“The data matches men and women.”
“So you would walk out of here with a wife.”
The voice paused again, stretching the silence a little longer. “What?”
“Am I not handsome enough?” I asked. “Am I like Marcus?”
“No, you are not like Marcus. Marcus’s entire family died in a house fire. We could not release him due to contractual obligations. His choice was his own.”
Tears brimmed in my eyes. “And mine, too? My family has burned and died?”
“No,” the voice said, the speaker wincing with feedback, like the voice smeared their lips directly onto the microphone’s mesh. “You are just gay, Gregory. You are gay and your family is alive.”
The voice sighed. “Gregory, we are so sorry. But the way it would appear to viewers––you understand.”
“I don’t understand,” I said, and began to wail. “I’m so ugly I’m disqualified.”
There was a commotion through the speaker. The door to the kitchen opened. A man with a wrinkled suit and more wrinkled face burst into the room. The producers shimmied around him to accommodate, though the room was very small, so their shoulders were now touching. One pair held hands for strength.
“Gregory,” the man said, clearly the source of the printer’s voice, though without the layered synthesizer he sounded very effeminate, as if he were pinching his nose. “There has been a miscommunication. You are not ugly. You are just gay, and you must marry a woman to make it to the final round of the show, and so you cannot continue.”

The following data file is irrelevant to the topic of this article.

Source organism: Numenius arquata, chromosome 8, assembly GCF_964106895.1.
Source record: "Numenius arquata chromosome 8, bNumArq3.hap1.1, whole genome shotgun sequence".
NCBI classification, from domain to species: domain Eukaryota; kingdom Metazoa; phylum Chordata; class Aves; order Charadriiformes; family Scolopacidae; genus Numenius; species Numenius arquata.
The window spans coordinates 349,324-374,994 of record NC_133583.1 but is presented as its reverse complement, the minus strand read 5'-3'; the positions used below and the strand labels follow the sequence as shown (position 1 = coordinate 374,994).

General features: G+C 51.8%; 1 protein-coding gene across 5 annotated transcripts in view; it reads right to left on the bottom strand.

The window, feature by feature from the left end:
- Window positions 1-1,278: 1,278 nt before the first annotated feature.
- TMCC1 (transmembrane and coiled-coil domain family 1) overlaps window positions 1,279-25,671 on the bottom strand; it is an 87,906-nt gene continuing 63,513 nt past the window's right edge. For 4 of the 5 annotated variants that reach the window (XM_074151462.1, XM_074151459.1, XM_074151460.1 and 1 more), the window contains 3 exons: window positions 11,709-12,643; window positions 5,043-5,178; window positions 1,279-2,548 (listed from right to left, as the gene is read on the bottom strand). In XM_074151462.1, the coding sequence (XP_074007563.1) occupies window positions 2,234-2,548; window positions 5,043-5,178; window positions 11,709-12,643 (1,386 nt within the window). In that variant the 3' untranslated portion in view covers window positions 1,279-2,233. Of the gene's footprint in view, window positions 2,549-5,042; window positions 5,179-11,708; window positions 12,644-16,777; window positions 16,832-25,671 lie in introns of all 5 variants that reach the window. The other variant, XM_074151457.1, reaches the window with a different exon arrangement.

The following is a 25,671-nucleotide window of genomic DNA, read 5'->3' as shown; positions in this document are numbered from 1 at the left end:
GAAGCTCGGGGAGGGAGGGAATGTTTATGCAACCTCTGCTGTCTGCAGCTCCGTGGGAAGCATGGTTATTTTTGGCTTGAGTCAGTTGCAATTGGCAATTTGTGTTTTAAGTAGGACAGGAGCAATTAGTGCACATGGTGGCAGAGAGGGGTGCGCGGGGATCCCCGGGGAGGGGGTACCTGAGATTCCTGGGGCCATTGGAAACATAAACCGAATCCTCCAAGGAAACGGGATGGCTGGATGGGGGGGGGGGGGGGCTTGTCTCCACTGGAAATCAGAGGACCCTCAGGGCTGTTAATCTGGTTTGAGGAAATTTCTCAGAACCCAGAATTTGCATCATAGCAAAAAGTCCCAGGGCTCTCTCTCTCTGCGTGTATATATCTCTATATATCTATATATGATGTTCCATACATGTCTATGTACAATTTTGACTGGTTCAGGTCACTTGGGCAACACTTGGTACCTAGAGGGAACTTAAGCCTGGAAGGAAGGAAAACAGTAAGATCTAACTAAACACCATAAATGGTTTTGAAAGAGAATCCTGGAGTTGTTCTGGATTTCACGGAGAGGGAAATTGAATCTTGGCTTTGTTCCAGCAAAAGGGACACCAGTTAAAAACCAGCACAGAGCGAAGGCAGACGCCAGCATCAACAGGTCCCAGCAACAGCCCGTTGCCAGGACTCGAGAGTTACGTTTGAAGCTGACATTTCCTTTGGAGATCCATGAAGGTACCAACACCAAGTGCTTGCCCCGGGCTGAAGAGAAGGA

“You don’t find me vile and disgusting?”
“No,” the man said. “You are very beautiful. So beautiful, in fact, were it not for your homosexuality, you might win. Any of these women would be lucky to have you.”
I brightened. “You think I could really win?”
The man nodded.
“So I can stay? Maybe even win?”
He frowned and sighed. “There is something wrong here, Gregory—a point getting lost in translation.”
“I don’t see anything,” I said, and swatted the space between us. The man grabbed my wrist.
“By God, man, you love cock. I cannot marry you to one of these women. They deserve a chance at happiness.”
“We could bond over it,” I said, layering my hand over his, pleading. “At least we will have something in common.”
The man pulled back and pressed his fingertips to his eyelids, his glasses hiked up on his thumbs. He waved to the producers as he left the room. “Give him to Stacy,” he said, and there was a pained echo in the hall, as if he were crying.
The producers returned me as they found me, in the restroom with my pants around my ankles, casting yarn onto a needle.
When I entered the lobby with the other men, who were grunting over a tuna casserole, I told them I had had a long and painful bowel movement, to which they all nodded in solidarity. I joined them and regained my composure by swallowing without chewing and wiping my hands on my jeans. No one questioned me. In the end, they never noticed the difference in me, never sensed the gravity of what I knew. In another universe where I had not married Stacy and won exuberant amounts of money and fathered many children, maybe I would have confessed it to them—my condition, as it were. But that is the past now, and beautiful people do not dwell on things far behind them.
Jessika Bouvier is a writer from New Orleans and Atlanta. Her work has been featured in Catapult, Electric Lit, perhappened, and elsewhere. She is a current MFA candidate in fiction at George Mason University. Despite her better judgement, she has also recently rejoined Twitter, @jessikavbouvier.